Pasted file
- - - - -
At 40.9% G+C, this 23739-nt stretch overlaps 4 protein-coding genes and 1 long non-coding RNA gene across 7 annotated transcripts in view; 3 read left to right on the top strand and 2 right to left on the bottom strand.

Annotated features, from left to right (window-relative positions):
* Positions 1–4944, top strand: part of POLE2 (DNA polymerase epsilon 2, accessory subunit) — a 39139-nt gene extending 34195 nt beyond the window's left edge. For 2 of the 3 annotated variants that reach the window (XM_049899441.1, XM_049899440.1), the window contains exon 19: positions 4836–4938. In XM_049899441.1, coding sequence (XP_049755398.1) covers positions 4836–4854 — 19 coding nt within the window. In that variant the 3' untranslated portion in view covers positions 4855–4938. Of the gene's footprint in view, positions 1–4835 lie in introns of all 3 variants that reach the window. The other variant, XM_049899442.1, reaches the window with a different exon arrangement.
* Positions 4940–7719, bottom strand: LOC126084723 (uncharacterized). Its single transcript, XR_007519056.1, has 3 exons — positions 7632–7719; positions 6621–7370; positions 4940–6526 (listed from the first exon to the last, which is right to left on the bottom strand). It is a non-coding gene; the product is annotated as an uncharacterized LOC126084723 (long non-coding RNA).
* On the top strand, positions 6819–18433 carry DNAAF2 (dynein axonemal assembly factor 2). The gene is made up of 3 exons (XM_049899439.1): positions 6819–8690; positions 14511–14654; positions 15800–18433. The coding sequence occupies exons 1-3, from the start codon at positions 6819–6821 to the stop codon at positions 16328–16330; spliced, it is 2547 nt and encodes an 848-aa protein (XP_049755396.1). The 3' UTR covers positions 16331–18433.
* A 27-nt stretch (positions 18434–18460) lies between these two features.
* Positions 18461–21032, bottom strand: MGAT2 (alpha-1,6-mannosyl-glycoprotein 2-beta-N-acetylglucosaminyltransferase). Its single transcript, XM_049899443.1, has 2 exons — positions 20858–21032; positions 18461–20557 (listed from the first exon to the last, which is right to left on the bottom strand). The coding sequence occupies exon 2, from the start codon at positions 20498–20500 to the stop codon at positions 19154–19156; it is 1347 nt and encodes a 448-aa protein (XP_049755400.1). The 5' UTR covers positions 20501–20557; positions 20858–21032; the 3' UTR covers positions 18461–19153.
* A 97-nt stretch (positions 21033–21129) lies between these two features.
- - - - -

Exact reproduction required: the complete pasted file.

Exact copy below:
At 40.9% G+C, this 23739-nt stretch overlaps 4 protein-coding genes and 1 long non-coding RNA gene across 7 annotated transcripts in view; 3 read left to right on the top strand and 2 right to left on the bottom strand.

Annotated features, from left to right (window-relative positions):
* Positions 1–4944, top strand: part of POLE2 (DNA polymerase epsilon 2, accessory subunit) — a 39139-nt gene extending 34195 nt beyond the window's left edge. For 2 of the 3 annotated variants that reach the window (XM_049899441.1, XM_049899440.1), the window contains exon 19: positions 4836–4938. In XM_049899441.1, coding sequence (XP_049755398.1) covers positions 4836–4854 — 19 coding nt within the window. In that variant the 3' untranslated portion in view covers positions 4855–4938. Of the gene's footprint in view, positions 1–4835 lie in introns of all 3 variants that reach the window. The other variant, XM_049899442.1, reaches the window with a different exon arrangement.
* Positions 4940–7719, bottom strand: LOC126084723 (uncharacterized). Its single transcript, XR_007519056.1, has 3 exons — positions 7632–7719; positions 6621–7370; positions 4940–6526 (listed from the first exon to the last, which is right to left on the bottom strand). It is a non-coding gene; the product is annotated as an uncharacterized LOC126084723 (long non-coding RNA).
* On the top strand, positions 6819–18433 carry DNAAF2 (dynein axonemal assembly factor 2). The gene is made up of 3 exons (XM_049899439.1): positions 6819–8690; positions 14511–14654; positions 15800–18433. The coding sequence occupies exons 1-3, from the start codon at positions 6819–6821 to the stop codon at positions 16328–16330; spliced, it is 2547 nt and encodes an 848-aa protein (XP_049755396.1). The 3' UTR covers positions 16331–18433.
* A 27-nt stretch (positions 18434–18460) lies between these two features.
* Positions 18461–21032, bottom strand: MGAT2 (alpha-1,6-mannosyl-glycoprotein 2-beta-N-acetylglucosaminyltransferase). Its single transcript, XM_049899443.1, has 2 exons — positions 20858–21032; positions 18461–20557 (listed from the first exon to the last, which is right to left on the bottom strand). The coding sequence occupies exon 2, from the start codon at positions 20498–20500 to the stop codon at positions 19154–19156; it is 1347 nt and encodes a 448-aa protein (XP_049755400.1). The 5' UTR covers positions 20501–20557; positions 20858–21032; the 3' UTR covers positions 18461–19153.
* A 97-nt stretch (positions 21033–21129) lies between these two features.